Hewitt Elementary playground

Third-grader Savannah Black (right) pushes the new playground “glider” with peers at Hewitt Elementary.

Playing atop Hewitt Elementary School’s newest playground, fourth-grader Santiago Fraga said he was happy to be outside after a week of rain.

With Academic Development Assistant Laura Walton by his side, Fraga safely navigated the playground in his wheelchair as dozens of his peers ran around playing and laughing during recess.

“I like doing the wheel,” Fraga said pointing to a playground feature that consists of a wheel that, as it turns, spins around colorful objects.

Five years in the making, the playground is the product of the Hewitt Elementary School PTA fundraising efforts and a recent $90,000 grant from the Midway Panther Kids program.

“We had an exceptional year last year. We have to give a lot of kudos to our parents,” PTA President Heather Shell said.

Hewitt Elementary playground

Fourth-grader Santiago Fraga plays with an electric keyboard at Hewitt Elementary School’s newest playground, which includes features for students of all abilities.

Built by We Build Fun Inc., the 3,000-square-foot $145,000 play space includes a wheelchair accessible sidewalk and ramp, rubber cushioned flooring, a large sunshade and a wheelchair accessible glider that seats up to 10 students, including two in wheelchairs.

Third-grader Zaneria Hughes joined dozens of other students lined up for a turn on the glider.

“That’s my favorite,” Hughes said pointing to the glider as another group of students laughed and rocked back and forth on the new playground feature.

Seeing all the children playing together on one playground brings tears to Shell’s eyes.

“It’s really nice to see the kids play on there and to know that they have a place that is all inclusive where kids can go and play,” she said. “It makes a big difference.”

Principal Christy Watley and Assistant Principal Christi Yourman, both former special education teachers, said they were excited to see the completed project.

“We both have a big heart for our kids,” Watley said.

Eight years ago, Yourman wrote a grant application to fund the school’s first accessible swings.

“(The swings) really included them and gave them a purpose to go out to recess, because our kids didn’t want to go out to recess,” Yourman said of her special education students. “It was hot. It wasn’t made for them, and they weren’t able to participate. So they were watching everybody else have fun.”

Now, students of all abilities can play together at the same time.

“We wanted to make sure that they would be able to have fun because they’re kids and they should have fun,” Yourman said.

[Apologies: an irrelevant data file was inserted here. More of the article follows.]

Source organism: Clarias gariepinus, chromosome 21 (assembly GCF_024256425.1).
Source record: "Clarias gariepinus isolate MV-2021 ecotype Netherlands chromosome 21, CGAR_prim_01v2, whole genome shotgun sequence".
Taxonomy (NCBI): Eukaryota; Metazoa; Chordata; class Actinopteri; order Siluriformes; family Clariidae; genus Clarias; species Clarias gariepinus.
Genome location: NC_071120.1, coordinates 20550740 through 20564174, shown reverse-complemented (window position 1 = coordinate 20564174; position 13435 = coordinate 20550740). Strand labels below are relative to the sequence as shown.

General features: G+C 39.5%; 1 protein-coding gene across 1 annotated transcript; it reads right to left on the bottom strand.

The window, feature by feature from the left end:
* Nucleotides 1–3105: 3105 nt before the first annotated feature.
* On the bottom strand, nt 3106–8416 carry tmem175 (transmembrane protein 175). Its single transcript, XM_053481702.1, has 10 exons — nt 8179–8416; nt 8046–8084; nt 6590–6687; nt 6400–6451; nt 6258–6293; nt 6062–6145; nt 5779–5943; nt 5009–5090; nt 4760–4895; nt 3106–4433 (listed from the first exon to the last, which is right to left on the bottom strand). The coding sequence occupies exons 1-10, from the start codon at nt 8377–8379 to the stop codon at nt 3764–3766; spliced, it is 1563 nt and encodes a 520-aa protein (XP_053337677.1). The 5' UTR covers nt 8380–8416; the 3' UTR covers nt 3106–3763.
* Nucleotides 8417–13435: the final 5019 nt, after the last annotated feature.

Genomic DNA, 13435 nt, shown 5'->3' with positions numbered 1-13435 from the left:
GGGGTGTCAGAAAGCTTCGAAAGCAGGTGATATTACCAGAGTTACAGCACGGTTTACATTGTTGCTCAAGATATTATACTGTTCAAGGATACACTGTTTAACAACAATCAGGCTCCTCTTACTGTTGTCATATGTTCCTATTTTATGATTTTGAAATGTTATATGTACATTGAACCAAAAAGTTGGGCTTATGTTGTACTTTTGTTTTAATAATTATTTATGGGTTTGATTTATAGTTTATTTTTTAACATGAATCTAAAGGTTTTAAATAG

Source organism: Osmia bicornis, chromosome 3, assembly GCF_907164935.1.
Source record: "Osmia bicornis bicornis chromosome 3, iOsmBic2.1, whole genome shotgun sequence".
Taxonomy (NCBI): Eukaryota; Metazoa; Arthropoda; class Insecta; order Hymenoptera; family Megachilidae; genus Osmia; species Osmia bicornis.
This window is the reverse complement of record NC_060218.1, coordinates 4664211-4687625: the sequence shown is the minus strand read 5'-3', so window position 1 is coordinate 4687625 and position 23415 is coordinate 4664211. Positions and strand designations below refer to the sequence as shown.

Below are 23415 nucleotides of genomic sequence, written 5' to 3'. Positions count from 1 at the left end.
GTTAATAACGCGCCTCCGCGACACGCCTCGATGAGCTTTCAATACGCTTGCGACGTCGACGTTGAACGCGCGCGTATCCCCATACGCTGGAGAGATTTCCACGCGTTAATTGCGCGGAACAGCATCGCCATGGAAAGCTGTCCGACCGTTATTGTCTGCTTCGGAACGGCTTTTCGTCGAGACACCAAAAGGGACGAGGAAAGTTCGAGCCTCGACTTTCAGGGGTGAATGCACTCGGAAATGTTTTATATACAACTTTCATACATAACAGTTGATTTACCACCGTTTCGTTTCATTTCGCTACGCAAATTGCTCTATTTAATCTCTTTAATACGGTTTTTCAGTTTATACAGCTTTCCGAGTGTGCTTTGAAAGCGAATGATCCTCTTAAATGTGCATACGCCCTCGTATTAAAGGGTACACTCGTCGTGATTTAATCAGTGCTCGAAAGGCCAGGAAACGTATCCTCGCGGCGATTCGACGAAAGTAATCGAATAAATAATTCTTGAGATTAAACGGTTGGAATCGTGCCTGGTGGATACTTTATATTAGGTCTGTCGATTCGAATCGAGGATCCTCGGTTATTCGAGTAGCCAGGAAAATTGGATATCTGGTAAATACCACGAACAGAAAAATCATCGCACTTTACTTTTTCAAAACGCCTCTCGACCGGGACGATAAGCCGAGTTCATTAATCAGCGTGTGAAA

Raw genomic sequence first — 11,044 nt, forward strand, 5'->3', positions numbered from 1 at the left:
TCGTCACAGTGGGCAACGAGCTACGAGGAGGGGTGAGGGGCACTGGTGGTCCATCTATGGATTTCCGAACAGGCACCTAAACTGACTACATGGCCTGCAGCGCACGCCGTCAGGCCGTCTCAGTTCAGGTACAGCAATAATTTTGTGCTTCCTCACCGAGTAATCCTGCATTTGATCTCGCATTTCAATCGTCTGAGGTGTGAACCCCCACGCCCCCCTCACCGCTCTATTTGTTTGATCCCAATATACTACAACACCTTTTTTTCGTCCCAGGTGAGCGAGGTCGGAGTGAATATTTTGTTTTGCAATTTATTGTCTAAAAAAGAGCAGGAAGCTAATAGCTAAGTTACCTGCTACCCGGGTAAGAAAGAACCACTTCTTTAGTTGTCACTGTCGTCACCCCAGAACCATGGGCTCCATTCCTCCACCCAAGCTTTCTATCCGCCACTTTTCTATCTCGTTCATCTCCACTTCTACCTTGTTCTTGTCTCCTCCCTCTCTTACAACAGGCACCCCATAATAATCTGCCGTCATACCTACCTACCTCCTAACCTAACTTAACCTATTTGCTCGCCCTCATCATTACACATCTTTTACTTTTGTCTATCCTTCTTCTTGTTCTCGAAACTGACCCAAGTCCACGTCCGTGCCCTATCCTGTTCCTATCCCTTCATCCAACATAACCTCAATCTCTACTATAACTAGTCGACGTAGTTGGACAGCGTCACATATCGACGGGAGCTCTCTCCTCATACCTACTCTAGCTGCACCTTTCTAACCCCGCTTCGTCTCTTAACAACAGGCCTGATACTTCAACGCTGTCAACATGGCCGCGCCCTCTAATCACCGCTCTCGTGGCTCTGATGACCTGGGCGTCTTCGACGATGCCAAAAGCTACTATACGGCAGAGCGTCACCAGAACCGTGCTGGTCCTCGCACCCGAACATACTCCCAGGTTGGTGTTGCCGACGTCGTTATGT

The school playground is also open to the community on nights and weekends.

“We think it’s really wonderful that Midway ISD has remained committed to keeping their playgrounds open to the public,” Waco Senior Park Planner Tom Balk said.

Hewitt Elementary playground

Second-grader Bobby McClory climbs with his peers during recess at Hewitt Elementary School’s new playground.

The Waco Parks and Recreation Commission is zeroing in on three potential sites for the city’s first inclusive playground.

“We don’t anticipate a groundbreaking in the next 12 months but we are making those advancements on the front end to get the funding,” Balk said.

A site near where Floyd Casey Stadium stood seems to be a “front-runner,” but more environmental testing will need to be done before the department can recommend it for use as a playground, he said.

The parks department is also researching challenges posed by a “significant” storm drain under another prospective site at University Parks Drive and Jefferson Avenue, Balk said.

“They want us to do some due diligence to check with our parallel departments to figure out what really is reasonable to put over a storm drain,” he said. “It’s probably not a playground.”

A decision on the playground site is not expected before December, he said.

In the meantime, Balk is also hoping Hewitt Elementary’s new inclusive playground can be connected to the city of Waco’s Pioneer Park near the edge of school property using a series of sidewalks.

“It was just approved for CIP (Capital Improvement Program) funds to be a recipient of some improvements,” he said of Pioneer Park. “We’re hopeful that we’ll be able to expand some trail connections and include a pavilion. … We still need to communicate with the school district on that.”

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